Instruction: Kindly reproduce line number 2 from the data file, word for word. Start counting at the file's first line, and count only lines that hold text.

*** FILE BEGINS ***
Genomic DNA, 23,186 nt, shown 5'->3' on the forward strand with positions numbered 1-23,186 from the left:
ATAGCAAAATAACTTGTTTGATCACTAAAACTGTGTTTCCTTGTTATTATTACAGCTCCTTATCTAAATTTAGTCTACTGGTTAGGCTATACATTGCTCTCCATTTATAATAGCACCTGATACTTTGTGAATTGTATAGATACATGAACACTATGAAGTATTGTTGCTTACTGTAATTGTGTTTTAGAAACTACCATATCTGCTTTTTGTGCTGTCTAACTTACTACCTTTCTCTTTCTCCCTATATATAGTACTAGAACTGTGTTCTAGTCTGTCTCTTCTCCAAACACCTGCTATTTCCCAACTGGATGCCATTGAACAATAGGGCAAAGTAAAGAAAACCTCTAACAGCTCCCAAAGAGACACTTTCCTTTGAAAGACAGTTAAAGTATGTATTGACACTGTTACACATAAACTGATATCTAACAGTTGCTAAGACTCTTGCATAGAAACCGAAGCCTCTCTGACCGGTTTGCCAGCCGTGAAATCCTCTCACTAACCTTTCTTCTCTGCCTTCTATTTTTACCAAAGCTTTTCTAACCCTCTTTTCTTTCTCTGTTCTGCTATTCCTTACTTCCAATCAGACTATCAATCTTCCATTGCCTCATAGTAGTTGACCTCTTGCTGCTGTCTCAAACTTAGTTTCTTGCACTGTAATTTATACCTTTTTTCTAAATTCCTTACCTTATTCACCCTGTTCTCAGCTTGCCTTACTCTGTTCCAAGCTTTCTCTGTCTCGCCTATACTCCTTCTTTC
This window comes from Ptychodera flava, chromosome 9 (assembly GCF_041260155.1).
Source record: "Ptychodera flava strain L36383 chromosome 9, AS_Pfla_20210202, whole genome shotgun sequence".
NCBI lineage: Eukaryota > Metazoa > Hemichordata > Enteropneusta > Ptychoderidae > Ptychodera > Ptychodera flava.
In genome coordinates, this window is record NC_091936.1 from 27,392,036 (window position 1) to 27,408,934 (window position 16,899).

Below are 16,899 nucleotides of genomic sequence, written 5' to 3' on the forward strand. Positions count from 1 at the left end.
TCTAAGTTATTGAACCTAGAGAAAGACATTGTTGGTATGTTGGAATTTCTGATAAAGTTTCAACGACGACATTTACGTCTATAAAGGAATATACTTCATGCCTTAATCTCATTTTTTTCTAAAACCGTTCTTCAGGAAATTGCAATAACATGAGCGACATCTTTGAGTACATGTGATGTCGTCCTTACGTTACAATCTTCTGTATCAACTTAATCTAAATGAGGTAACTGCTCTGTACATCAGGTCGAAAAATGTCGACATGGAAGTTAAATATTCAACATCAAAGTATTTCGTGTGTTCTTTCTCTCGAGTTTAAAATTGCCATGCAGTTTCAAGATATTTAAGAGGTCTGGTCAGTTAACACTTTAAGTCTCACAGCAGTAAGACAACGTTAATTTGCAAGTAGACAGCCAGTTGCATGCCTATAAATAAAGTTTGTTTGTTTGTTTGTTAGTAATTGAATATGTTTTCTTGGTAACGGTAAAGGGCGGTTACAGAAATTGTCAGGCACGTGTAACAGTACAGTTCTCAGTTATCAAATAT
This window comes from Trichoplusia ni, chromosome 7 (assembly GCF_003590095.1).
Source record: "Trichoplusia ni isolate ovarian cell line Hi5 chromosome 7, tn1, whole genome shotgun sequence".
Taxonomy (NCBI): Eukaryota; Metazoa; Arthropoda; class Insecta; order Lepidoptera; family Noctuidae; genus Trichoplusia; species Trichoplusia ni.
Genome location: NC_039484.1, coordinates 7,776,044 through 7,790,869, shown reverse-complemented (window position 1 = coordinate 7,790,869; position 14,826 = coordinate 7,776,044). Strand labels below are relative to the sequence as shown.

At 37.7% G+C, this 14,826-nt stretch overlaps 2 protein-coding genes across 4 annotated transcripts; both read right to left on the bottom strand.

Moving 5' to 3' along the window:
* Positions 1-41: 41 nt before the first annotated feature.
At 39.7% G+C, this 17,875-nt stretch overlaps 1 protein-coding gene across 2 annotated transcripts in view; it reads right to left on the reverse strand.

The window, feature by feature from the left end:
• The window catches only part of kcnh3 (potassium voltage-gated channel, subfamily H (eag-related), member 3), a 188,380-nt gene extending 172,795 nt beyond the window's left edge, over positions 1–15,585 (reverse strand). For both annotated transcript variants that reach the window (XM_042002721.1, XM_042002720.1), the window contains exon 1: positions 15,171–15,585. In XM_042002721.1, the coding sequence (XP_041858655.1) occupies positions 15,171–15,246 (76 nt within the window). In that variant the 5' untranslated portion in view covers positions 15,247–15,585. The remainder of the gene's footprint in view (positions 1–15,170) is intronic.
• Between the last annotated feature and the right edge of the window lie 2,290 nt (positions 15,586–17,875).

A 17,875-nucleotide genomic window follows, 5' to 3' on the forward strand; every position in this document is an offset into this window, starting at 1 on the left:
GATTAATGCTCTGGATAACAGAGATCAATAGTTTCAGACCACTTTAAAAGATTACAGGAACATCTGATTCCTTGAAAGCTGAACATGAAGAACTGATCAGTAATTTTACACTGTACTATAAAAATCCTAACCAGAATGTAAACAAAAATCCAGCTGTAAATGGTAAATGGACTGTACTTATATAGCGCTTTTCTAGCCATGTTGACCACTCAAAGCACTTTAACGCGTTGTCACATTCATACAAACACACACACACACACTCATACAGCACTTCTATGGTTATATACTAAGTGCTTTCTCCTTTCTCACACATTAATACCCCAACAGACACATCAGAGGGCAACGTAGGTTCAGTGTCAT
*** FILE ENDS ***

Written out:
ATAGCAAAATAACTTGTTTGATCACTAAAACTGTGTTTCCTTGTTATTATTACAGCTCCTTATCTAAATTTAGTCTACTGGTTAGGCTATACATTGCTCTCCATTTATAATAGCACCTGATACTTTGTGAATTGTATAGATACATGAACACTATGAAGTATTGTTGCTTACTGTAATTGTGTTTTAGAAACTACCATATCTGCTTTTTGTGCTGTCTAACTTACTACCTTTCTCTTTCTCCCTATATATAGTACTAGAACTGTGTTCTAGTCTGTCTCTTCTCCAAACACCTGCTATTTCCCAACTGGATGCCATTGAACAATAGGGCAAAGTAAAGAAAACCTCTAACAGCTCCCAAAGAGACACTTTCCTTTGAAAGACAGTTAAAGTATGTATTGACACTGTTACACATAAACTGATATCTAACAGTTGCTAAGACTCTTGCATAGAAACCGAAGCCTCTCTGACCGGTTTGCCAGCCGTGAAATCCTCTCACTAACCTTTCTTCTCTGCCTTCTATTTTTACCAAAGCTTTTCTAACCCTCTTTTCTTTCTCTGTTCTGCTATTCCTTACTTCCAATCAGACTATCAATCTTCCATTGCCTCATAGTAGTTGACCTCTTGCTGCTGTCTCAAACTTAGTTTCTTGCACTGTAATTTATACCTTTTTTCTAAATTCCTTACCTTATTCACCCTGTTCTCAGCTTGCCTTACTCTGTTCCAAGCTTTCTCTGTCTCGCCTATACTCCTTCTTTC